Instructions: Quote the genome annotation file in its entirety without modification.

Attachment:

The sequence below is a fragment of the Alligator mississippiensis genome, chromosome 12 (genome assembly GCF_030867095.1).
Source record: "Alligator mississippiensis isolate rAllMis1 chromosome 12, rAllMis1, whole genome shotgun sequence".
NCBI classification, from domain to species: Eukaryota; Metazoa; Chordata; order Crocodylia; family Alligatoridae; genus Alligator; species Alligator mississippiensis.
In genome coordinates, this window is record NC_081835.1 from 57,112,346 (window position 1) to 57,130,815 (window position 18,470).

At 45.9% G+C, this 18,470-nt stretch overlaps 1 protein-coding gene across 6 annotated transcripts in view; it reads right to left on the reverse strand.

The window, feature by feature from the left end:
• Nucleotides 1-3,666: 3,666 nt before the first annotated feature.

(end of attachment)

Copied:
The sequence below is a fragment of the Alligator mississippiensis genome, chromosome 12 (genome assembly GCF_030867095.1).
Source record: "Alligator mississippiensis isolate rAllMis1 chromosome 12, rAllMis1, whole genome shotgun sequence".
NCBI classification, from domain to species: Eukaryota; Metazoa; Chordata; order Crocodylia; family Alligatoridae; genus Alligator; species Alligator mississippiensis.
In genome coordinates, this window is record NC_081835.1 from 57,112,346 (window position 1) to 57,130,815 (window position 18,470).

At 45.9% G+C, this 18,470-nt stretch overlaps 1 protein-coding gene across 6 annotated transcripts in view; it reads right to left on the reverse strand.

The window, feature by feature from the left end:
• Nucleotides 1-3,666: 3,666 nt before the first annotated feature.